Officials Rule Out Fertilizer As Cause Of Fire
Since the explosion that took place at the West Fertilizer Co. facility back in mid-April, members of the agricultural community have been collectively holding their breathes, waiting to find out if the blame for this blast would fall on one of the two fertilizer products being kept at the location: Anhydrous ammonia and ammonium nitrate. Although industry experts believed these were the likely culprits, everyone from ag retailers that handle fertilizer to association heads have wondered and worried.
Well, everyone can exhale. On May 16, investigators ruled out both of these important crop nutrients as the cause of the explosion. And although a definitive cause hasn’t been determined, officials have stated that a faulty golf cart, a problem with the plant’s 120-volt electrical system or an accident/foul play are the most likely suspects. In addition, one of the first responders to the disaster was arrested last week for the possession of “bomb-making materials” (although officials have declined to provide further details on how these two events might be linked at the moment).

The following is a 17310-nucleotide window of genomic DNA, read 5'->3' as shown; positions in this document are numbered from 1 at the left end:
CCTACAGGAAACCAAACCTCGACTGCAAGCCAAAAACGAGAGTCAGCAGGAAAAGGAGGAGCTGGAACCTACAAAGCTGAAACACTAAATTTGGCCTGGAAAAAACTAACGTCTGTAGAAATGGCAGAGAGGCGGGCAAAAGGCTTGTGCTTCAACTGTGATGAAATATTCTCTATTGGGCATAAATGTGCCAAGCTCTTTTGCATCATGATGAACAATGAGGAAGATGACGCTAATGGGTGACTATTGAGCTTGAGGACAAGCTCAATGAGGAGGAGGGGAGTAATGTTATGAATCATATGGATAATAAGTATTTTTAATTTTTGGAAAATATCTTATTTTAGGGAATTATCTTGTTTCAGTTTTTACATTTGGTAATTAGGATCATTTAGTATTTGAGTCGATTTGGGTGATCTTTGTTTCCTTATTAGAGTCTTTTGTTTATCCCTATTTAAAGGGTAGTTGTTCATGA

Like others in the industry, I felt a wave of relief when these details came to light. Virtually every expert I spoke with just after the disaster believed fertilizer would be cleared once the investigation was complete, but it was still nice to hear this confirmed by impartial officials.
Still, since the West Fertilizer explosion, associations such as the Agricultural Retailers Association and The Fertilizer Institute have been very proactive in reminding ag retailers on the importance of fertilizer safety. And I 100% agree that now is the time for our entire industry to re-evaluate these procedures and strengthen them where possible.
If nothing else comes out of the West Fertilizer plant disaster, serving as a cautionary tale for the rest of the marketplace would be a fine lesson for everyone to learn.